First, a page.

Eventually Ma can't stand it any more and concocts a plot to escape.  It will require Jack to be brave because the plan won't work without his cooperation.  She is to make Nick think that Jack died and that he has to take him somewhere and bury him (not in the back yard, where he buried the first baby).  Jack is wrapped tightly in a rug and they practice over and over how he is to be still while Nick throws him in the back of a truck and how he is to escape when the truck comes to a stop and what he needs to do then.

This is where the book starts to lose its credibility.  Jack, who has memorized every book he owns, including Alice in Wonderland, can't seem to remember the 9 steps he is supposed to take to get away from Nick.  But it does work, even though he can't speak to the first person he sees because he has never spoken to anyone but Ma before.

The arrest of Nick, discovery of the bunker, and release of Ma happen very quickly and the second part of the book concerns their integration back into society. 

Jack has never seen grass or trees or birds or insects, he has never seen another child, he doesn't know the simplest things such as how to walk down stairs.  He thinks Dora the Explorer (his "best friend" from TV) is as real as the children he sees around him. Everything is new to him, and the reaction of those around him, from the therapists to his relatives is totally unbelievable.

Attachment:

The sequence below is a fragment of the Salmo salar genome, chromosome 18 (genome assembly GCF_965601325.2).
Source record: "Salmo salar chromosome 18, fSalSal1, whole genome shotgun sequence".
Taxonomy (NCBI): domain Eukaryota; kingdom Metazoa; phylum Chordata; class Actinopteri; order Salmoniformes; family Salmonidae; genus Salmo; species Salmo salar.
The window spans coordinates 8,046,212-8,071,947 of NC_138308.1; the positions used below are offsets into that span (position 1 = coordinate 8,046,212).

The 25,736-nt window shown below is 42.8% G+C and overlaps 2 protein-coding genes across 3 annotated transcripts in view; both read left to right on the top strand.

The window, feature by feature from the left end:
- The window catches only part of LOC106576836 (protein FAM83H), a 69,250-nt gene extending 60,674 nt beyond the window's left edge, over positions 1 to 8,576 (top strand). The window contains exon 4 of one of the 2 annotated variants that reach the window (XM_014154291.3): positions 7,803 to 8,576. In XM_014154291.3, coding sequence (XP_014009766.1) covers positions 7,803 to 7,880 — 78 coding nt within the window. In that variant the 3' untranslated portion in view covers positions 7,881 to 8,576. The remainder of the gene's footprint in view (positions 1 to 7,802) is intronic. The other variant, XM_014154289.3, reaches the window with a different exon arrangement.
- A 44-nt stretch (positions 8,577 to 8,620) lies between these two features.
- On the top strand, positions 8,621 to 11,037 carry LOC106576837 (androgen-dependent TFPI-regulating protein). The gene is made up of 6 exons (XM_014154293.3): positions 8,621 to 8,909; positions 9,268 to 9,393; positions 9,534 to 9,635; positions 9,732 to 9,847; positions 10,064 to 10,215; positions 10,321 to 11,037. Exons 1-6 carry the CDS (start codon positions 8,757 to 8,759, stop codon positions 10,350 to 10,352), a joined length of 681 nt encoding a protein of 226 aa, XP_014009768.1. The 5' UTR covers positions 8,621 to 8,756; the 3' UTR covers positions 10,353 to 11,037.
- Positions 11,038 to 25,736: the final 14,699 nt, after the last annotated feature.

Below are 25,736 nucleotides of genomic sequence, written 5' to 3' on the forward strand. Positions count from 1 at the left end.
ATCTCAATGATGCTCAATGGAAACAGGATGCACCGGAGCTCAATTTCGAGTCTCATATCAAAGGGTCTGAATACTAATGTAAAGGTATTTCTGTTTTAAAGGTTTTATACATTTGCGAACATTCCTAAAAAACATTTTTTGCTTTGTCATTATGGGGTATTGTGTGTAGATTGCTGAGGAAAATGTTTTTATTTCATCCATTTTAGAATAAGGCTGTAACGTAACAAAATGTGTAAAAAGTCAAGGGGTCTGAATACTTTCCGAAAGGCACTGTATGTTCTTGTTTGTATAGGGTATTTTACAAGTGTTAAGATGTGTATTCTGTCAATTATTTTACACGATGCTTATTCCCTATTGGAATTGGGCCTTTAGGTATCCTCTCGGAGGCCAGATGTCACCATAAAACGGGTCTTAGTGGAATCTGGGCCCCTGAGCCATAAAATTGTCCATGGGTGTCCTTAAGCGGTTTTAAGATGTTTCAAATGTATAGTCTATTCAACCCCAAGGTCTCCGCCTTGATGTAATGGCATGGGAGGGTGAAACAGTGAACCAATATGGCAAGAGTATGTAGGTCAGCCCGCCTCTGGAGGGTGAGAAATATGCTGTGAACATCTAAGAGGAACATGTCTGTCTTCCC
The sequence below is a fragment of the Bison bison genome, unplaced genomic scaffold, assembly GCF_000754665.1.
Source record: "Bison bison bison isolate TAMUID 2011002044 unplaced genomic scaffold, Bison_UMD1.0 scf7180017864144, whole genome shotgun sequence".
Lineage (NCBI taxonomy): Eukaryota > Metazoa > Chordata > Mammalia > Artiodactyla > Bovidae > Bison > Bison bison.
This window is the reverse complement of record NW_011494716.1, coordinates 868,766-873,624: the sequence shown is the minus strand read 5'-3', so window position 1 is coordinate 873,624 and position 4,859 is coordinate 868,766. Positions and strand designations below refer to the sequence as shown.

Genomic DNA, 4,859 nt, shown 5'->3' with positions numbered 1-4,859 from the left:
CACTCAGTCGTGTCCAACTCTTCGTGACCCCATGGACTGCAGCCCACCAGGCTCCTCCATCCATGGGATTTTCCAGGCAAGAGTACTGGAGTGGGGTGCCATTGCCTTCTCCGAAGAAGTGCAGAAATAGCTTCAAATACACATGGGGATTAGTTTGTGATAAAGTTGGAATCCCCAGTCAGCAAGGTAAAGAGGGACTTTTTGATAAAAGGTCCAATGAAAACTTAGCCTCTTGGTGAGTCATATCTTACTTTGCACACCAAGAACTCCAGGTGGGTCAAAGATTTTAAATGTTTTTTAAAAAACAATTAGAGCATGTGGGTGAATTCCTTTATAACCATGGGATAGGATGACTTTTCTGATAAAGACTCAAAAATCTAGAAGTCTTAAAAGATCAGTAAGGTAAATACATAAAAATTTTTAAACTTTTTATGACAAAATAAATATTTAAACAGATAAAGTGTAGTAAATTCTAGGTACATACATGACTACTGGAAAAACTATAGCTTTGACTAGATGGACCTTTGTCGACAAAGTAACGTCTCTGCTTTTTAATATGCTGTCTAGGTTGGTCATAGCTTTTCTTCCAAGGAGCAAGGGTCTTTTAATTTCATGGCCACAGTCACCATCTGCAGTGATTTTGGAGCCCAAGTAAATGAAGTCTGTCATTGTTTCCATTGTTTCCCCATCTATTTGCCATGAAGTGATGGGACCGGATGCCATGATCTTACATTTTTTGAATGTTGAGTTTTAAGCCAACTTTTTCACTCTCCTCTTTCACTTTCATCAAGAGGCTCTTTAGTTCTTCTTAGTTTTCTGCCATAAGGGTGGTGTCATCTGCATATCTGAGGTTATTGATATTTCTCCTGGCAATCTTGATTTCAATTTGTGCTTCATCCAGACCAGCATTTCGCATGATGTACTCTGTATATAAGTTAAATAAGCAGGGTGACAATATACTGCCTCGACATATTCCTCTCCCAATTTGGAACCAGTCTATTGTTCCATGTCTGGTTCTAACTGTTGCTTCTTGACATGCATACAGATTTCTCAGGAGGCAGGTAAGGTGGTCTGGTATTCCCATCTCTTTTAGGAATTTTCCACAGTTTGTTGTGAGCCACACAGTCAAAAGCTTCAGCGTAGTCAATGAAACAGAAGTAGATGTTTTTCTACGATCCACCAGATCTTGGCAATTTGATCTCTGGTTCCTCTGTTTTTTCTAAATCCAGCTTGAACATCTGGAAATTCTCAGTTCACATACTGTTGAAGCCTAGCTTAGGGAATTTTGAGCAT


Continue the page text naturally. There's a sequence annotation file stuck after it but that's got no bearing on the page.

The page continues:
The therapists treat him as if he understands all the complicated lingo they toss at him, and his grandmother is frustrated with him because he won't "go out and play" or "make friends with another child."  She can't seem to understand these are foreign concepts to him.  His uncle is angry with him for "stealing" his favorite book from a book store.  Jack saw his favorite book on display, figured it had come from "room" and packed it in his backpack to take home--not realizing that there was more than one copy of that book and it needed to be paid for.  Uncle Paul gets furious with him.

Grandma seems more upset at what her friends are going to think about Ma still nursing 5 year old Jack than about how to comfort her daughter after 7 years of incarceration.  Her father won't even look at the boy because of the way he was conceived.

There is a video interview in here somewhere which makes Fox news look good.  Even FOX wouldn't ask the terribly stupid and insensitive questions this interviewer did!

As for Ma's actions, I won't totally reveal what happens, but the Ma of Part 1, who lives to protect Jack would never have done what she does in Part 2.

I might have stopped reading this when it began to get into the realm of unbelievability, but I'm glad that the narrator was so good because it kept me going (until 4 a.m. this morning).  I was wondering how they could end this plot which seemed to be going on without purpose for so long.  But author Donoghue found the perfect way to end it, so I'm glad I stuck with it.